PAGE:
In channel catfish, C-type and L-type lectins have been well-studied in recent years. Mannose-binding lectin (MBL), an acute-phase protein produced by liver hepatocytes, was purified by affinity chromatography, characterized and quantified [35,150]. Human MBL is assembled from a single polypeptide chain, consisting of a short N-terminal cysteine-rich region, a collagenous region, a 34-residue hydrophobic stretch, and a C-terminal C-type lectin domain [151]. Based on the difference in levels of serum MBL between channel catfish and blue catfish challenged with E. ictaluri, it is suggested that MBL could be used as a genetic marker for selection of disease resistance in the different strains of catfish used in aquaculture [152]. Meanwhile, three L-type lectins, ERGIC-53, VIP36 and VIP36-like, were cloned and characterized in channel catfish, of which the expression patterns of significant up-regulation upon infection with E. ictaluri indicated the involvements in the immune responses after infection with E. ictaluri. According to phylogenetic analysis, higher similarity (55%–65%) was observed between the protein sequences of teleost LMAN2-like (VIP36-like) a genes and LMAN2-like b genes, suggesting a duplication event in most fish [153]. In walking catfish, the calcium dependent lectins were isolated from the serum and characterized, including galactose binding serum lectin [154] and CBL (C. batrachus lectin) [155]. As a member of lectins, microfibrillar-associated protein 4 (MFAP4), was isolated and characterized in channel catfish, and the novel role for MFAP4 in immune responses was detected [156].

Intelectin (IntL), a secreted soluble glycoprotein belonging to the lectin family, is a recently identified member of the galectins [157]. Takano et al.[50] characterized two intelectin genes in both channel catfish and blue catfish, IntL1 and IntL2, exhibiting highly differential patterns of tissue expression and regulation after infection with E. ictaluri. A skin mucus lectin was also found in Japanese catfish Silurus asotus, exhibiting calcium-dependent mannose-binding activity and functioned in self-defence against bacteria in the skin surface [51]. In addition, some lectins associated with egg, mainly focused on catfish (S. asotus) egg lectin (SAL), were also isolated and characterized in catfish [158162].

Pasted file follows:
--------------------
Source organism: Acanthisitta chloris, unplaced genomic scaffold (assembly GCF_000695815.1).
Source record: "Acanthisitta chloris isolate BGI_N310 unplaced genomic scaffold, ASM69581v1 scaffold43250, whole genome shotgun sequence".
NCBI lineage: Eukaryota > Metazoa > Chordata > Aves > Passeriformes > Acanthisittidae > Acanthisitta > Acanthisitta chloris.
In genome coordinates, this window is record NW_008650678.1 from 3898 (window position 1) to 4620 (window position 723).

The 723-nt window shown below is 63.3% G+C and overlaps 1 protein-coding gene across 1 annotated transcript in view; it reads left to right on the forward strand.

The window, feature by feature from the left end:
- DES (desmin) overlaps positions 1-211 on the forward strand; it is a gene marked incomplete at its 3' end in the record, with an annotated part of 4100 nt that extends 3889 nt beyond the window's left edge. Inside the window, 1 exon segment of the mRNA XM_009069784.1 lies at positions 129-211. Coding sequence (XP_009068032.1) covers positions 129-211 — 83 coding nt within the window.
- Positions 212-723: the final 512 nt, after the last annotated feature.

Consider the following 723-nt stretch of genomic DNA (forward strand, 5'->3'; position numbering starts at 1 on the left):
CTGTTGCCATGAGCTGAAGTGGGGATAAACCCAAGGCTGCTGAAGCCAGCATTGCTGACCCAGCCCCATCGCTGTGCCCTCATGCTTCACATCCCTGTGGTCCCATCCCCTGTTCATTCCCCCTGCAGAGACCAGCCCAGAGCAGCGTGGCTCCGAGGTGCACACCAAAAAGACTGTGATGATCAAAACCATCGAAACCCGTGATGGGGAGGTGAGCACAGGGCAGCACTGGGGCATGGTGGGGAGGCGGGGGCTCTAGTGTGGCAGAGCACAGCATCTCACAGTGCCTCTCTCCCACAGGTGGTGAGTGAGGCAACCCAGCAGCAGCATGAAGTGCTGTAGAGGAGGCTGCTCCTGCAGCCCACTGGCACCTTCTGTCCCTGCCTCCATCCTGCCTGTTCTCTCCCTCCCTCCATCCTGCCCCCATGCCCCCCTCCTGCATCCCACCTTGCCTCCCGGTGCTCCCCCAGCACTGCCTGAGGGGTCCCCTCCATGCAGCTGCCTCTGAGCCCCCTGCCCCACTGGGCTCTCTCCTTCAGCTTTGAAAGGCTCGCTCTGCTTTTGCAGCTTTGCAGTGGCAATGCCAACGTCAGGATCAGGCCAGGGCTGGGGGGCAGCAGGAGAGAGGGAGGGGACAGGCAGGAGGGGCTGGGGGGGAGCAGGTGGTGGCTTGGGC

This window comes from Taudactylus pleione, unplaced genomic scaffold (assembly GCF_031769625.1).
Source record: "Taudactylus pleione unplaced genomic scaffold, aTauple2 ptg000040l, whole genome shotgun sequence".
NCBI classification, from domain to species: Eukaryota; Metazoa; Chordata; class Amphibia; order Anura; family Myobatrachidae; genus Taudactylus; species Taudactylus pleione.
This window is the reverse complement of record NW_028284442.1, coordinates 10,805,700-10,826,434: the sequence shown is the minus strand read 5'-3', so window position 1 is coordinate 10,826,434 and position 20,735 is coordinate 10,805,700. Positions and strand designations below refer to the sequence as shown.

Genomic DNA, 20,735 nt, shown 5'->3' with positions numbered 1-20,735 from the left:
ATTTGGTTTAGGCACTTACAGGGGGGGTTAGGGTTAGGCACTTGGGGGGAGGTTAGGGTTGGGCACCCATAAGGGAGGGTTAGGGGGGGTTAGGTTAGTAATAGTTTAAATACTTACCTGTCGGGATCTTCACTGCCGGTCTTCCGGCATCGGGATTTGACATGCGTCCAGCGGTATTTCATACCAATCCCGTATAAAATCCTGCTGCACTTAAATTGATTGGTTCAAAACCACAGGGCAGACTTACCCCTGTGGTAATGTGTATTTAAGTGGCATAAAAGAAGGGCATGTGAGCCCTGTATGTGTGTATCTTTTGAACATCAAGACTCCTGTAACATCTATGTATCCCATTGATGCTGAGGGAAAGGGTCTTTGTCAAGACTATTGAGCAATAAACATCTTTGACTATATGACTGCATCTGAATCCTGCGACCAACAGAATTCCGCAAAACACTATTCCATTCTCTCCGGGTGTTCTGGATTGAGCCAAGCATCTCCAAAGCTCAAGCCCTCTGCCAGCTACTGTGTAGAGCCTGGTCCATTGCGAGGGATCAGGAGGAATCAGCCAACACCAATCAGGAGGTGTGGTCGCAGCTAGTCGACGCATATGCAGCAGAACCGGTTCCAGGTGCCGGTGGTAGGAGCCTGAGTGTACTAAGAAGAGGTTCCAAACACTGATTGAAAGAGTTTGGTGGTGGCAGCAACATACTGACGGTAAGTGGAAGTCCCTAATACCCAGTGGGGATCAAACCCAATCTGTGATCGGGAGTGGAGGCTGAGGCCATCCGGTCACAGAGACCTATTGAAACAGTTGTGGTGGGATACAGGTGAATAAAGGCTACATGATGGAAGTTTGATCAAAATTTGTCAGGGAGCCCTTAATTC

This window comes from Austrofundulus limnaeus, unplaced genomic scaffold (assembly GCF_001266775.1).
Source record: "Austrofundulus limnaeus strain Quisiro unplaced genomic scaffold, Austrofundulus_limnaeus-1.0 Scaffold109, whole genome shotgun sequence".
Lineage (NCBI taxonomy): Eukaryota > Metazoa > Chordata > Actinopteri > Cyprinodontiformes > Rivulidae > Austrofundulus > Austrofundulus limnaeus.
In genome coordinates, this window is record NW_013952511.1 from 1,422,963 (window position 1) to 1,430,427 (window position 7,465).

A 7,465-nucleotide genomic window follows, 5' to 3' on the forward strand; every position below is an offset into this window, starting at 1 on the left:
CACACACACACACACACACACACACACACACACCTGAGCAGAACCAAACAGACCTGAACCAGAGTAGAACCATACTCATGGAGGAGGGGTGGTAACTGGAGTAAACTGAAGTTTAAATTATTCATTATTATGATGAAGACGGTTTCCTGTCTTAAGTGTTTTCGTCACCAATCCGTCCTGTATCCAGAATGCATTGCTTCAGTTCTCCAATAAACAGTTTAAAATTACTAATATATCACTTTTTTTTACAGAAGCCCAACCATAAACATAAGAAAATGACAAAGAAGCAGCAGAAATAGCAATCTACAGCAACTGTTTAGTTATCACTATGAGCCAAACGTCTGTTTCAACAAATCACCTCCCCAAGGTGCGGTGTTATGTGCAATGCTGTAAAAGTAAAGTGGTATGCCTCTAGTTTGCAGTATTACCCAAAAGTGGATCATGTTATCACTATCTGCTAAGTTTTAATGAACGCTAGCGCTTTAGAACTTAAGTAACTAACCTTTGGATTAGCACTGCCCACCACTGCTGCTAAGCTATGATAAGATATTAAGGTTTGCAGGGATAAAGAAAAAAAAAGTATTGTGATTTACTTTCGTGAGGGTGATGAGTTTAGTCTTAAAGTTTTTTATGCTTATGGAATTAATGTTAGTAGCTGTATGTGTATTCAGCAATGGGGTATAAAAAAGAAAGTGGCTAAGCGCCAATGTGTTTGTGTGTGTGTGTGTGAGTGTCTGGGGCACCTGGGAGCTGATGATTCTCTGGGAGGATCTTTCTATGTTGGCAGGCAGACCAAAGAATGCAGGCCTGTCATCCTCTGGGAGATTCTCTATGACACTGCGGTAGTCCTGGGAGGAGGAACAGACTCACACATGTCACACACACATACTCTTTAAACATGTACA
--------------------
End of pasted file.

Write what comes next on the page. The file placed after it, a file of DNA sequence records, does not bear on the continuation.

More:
2.5. Cytokines

2.5.1. Chemokines

Chemokines, the superfamily of chemotactic cytokine, are a family of small proteins produced by infected tissues in the early stages of infection [136]. They play a key role in recruiting immune effector cells to the focus of infection and injury [163], and the role as a bridge between innate and adaptive responses. Chemokines are defined by the presence of four conserved cysteine residues, which exist in majority of the structures [164]. According to the arrangement of the first two of these conserved cysteine residues, chemokines are divided into four subfamilies: CXC, CC, C and CX3C. Chemokines were also found to be necessary to translate an innate immune response into an acquired adaptive response in that the chemokine system appeared about 650 million years ago, at the emergence of vertebrates [165]. There are roughly 50 chemokines and 20 receptors identified in humans [166], and the research in teleost increased rapidly in recent years [167,168]. According to phylogenetic analysis, seven large groups of fish CC chemokines have been established: the CCL19/21/25 group, the CCL20 group, the CCL27/28 group, the CCL17/22 group, the macrophage inflammatory protein (MIP) group, the monocyte chemotactic protein (MCP) group and a fish-specific group [168,169].

Among the four subfamilies of chemokines, CXC and CC chemokines have been better and deeply studied. A CXCL10-like chemokine is the first one discovered in catfish [52]. Although channel catfish were much more susceptible to E. ictaluri than blue catfish, the CXCL10-like chemokine was induced strongly in channel catfish compared to blue catfish, suggesting that the CXCL10-like chemokine did not contribute to the resistance against E. ictaluri[52]. A catfish gene resembling interleukin-8 (IL-8), the first CXC chemokines to be discovered in fish [170], was identified in both channel catfish and blue catfish [53]. The expression of IL-8 was dramatically induced after challenged with the bacterial pathogen E. ictaluri. Another three CXC chemokines, CXCL12, CXCL14 and CXCL2-like chemokine, were characterized by Baoprasertkul et al. [54]. The first two chemokines were clearly orthologous, whereas a clear orthology could not yet be established for the third one. Concerning CC chemokines, the first 14 of them were identified in both channel catfish and blue catfish by analysis of ESTs [55]. Subsequently, a further study characterized 12 more distinct CC chemokine genes, bringing the total to 26, two more than known from humans [57]. All 26 CC chemokines were mapped to bacterial artificial chromosome (BAC) clones, suggesting the extensive duplication at various levels rather than only highly clustered in the catfish genome [171]. The study of complete genomic sequences and structures was conducted for 23 CC chemokine genes, indicating the different expression patterns in tissues [56]. In addition, the first chemokine receptors in catfish, CXCR4, has been identified more recently [58]. In that five CXCL chemokines of catfish have been characterized, the findings of CXCR4 would further explore the signaling pathways of chemokine.